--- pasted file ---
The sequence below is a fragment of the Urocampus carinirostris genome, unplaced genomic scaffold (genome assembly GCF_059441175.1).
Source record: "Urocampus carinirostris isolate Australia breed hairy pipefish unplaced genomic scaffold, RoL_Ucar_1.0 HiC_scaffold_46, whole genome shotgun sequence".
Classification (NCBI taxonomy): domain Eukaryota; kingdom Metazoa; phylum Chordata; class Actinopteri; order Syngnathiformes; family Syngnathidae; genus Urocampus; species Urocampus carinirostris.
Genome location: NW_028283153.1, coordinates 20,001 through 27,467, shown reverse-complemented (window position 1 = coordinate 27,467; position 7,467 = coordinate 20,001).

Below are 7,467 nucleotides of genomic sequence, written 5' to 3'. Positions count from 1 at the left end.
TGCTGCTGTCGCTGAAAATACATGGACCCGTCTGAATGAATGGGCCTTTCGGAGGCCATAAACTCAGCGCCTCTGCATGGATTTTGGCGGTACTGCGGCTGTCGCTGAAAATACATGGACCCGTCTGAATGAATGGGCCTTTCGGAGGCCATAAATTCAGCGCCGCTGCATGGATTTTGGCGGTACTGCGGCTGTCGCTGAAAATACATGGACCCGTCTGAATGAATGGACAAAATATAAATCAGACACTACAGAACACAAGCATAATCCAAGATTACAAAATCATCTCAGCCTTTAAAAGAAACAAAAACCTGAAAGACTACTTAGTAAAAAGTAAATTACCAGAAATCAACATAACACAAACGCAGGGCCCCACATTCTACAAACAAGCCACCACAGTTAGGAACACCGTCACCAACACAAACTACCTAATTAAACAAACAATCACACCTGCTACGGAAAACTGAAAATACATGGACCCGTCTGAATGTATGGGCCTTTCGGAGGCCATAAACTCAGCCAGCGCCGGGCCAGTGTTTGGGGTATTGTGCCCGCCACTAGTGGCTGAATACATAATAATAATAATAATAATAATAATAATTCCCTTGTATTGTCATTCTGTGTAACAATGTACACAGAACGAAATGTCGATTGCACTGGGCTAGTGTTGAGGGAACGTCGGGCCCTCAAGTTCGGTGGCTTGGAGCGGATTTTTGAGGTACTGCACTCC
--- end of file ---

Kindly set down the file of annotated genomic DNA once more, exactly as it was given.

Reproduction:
The sequence below is a fragment of the Urocampus carinirostris genome, unplaced genomic scaffold (genome assembly GCF_059441175.1).
Source record: "Urocampus carinirostris isolate Australia breed hairy pipefish unplaced genomic scaffold, RoL_Ucar_1.0 HiC_scaffold_46, whole genome shotgun sequence".
Classification (NCBI taxonomy): domain Eukaryota; kingdom Metazoa; phylum Chordata; class Actinopteri; order Syngnathiformes; family Syngnathidae; genus Urocampus; species Urocampus carinirostris.
Genome location: NW_028283153.1, coordinates 20,001 through 27,467, shown reverse-complemented (window position 1 = coordinate 27,467; position 7,467 = coordinate 20,001).

Below are 7,467 nucleotides of genomic sequence, written 5' to 3'. Positions count from 1 at the left end.
TGCTGCTGTCGCTGAAAATACATGGACCCGTCTGAATGAATGGGCCTTTCGGAGGCCATAAACTCAGCGCCTCTGCATGGATTTTGGCGGTACTGCGGCTGTCGCTGAAAATACATGGACCCGTCTGAATGAATGGGCCTTTCGGAGGCCATAAATTCAGCGCCGCTGCATGGATTTTGGCGGTACTGCGGCTGTCGCTGAAAATACATGGACCCGTCTGAATGAATGGACAAAATATAAATCAGACACTACAGAACACAAGCATAATCCAAGATTACAAAATCATCTCAGCCTTTAAAAGAAACAAAAACCTGAAAGACTACTTAGTAAAAAGTAAATTACCAGAAATCAACATAACACAAACGCAGGGCCCCACATTCTACAAACAAGCCACCACAGTTAGGAACACCGTCACCAACACAAACTACCTAATTAAACAAACAATCACACCTGCTACGGAAAACTGAAAATACATGGACCCGTCTGAATGTATGGGCCTTTCGGAGGCCATAAACTCAGCCAGCGCCGGGCCAGTGTTTGGGGTATTGTGCCCGCCACTAGTGGCTGAATACATAATAATAATAATAATAATAATAATAATTCCCTTGTATTGTCATTCTGTGTAACAATGTACACAGAACGAAATGTCGATTGCACTGGGCTAGTGTTGAGGGAACGTCGGGCCCTCAAGTTCGGTGGCTTGGAGCGGATTTTTGAGGTACTGCACTCC